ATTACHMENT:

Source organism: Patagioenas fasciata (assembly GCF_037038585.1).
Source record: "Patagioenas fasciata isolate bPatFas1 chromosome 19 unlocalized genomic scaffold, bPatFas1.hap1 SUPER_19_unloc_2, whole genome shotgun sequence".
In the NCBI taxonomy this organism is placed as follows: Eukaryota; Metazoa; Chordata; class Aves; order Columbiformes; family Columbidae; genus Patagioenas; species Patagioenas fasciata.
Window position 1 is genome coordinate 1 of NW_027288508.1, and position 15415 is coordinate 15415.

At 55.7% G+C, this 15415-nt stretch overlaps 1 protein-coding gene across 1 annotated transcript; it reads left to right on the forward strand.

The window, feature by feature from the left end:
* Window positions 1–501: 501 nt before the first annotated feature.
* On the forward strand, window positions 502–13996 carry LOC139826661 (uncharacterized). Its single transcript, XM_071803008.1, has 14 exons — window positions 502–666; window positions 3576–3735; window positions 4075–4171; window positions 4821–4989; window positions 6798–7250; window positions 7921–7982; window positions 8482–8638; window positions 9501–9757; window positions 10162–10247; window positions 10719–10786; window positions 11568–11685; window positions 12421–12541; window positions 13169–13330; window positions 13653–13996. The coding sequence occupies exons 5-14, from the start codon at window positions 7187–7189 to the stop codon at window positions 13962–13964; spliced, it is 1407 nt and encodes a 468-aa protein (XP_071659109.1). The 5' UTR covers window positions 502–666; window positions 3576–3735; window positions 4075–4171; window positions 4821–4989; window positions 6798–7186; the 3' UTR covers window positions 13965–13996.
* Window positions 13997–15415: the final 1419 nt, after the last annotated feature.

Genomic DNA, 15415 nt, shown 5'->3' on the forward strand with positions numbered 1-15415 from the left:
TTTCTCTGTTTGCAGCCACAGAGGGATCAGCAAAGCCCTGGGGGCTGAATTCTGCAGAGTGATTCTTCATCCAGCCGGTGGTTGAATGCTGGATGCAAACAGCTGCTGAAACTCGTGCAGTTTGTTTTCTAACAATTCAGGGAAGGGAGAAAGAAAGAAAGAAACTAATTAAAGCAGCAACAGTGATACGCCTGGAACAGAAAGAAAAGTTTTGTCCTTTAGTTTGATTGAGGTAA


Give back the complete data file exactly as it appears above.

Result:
Source organism: Patagioenas fasciata (assembly GCF_037038585.1).
Source record: "Patagioenas fasciata isolate bPatFas1 chromosome 19 unlocalized genomic scaffold, bPatFas1.hap1 SUPER_19_unloc_2, whole genome shotgun sequence".
In the NCBI taxonomy this organism is placed as follows: Eukaryota; Metazoa; Chordata; class Aves; order Columbiformes; family Columbidae; genus Patagioenas; species Patagioenas fasciata.
Window position 1 is genome coordinate 1 of NW_027288508.1, and position 15415 is coordinate 15415.

At 55.7% G+C, this 15415-nt stretch overlaps 1 protein-coding gene across 1 annotated transcript; it reads left to right on the forward strand.

The window, feature by feature from the left end:
* Window positions 1–501: 501 nt before the first annotated feature.
* On the forward strand, window positions 502–13996 carry LOC139826661 (uncharacterized). Its single transcript, XM_071803008.1, has 14 exons — window positions 502–666; window positions 3576–3735; window positions 4075–4171; window positions 4821–4989; window positions 6798–7250; window positions 7921–7982; window positions 8482–8638; window positions 9501–9757; window positions 10162–10247; window positions 10719–10786; window positions 11568–11685; window positions 12421–12541; window positions 13169–13330; window positions 13653–13996. The coding sequence occupies exons 5-14, from the start codon at window positions 7187–7189 to the stop codon at window positions 13962–13964; spliced, it is 1407 nt and encodes a 468-aa protein (XP_071659109.1). The 5' UTR covers window positions 502–666; window positions 3576–3735; window positions 4075–4171; window positions 4821–4989; window positions 6798–7186; the 3' UTR covers window positions 13965–13996.
* Window positions 13997–15415: the final 1419 nt, after the last annotated feature.

Genomic DNA, 15415 nt, shown 5'->3' on the forward strand with positions numbered 1-15415 from the left:
TTTCTCTGTTTGCAGCCACAGAGGGATCAGCAAAGCCCTGGGGGCTGAATTCTGCAGAGTGATTCTTCATCCAGCCGGTGGTTGAATGCTGGATGCAAACAGCTGCTGAAACTCGTGCAGTTTGTTTTCTAACAATTCAGGGAAGGGAGAAAGAAAGAAAGAAACTAATTAAAGCAGCAACAGTGATACGCCTGGAACAGAAAGAAAAGTTTTGTCCTTTAGTTTGATTGAGGTAA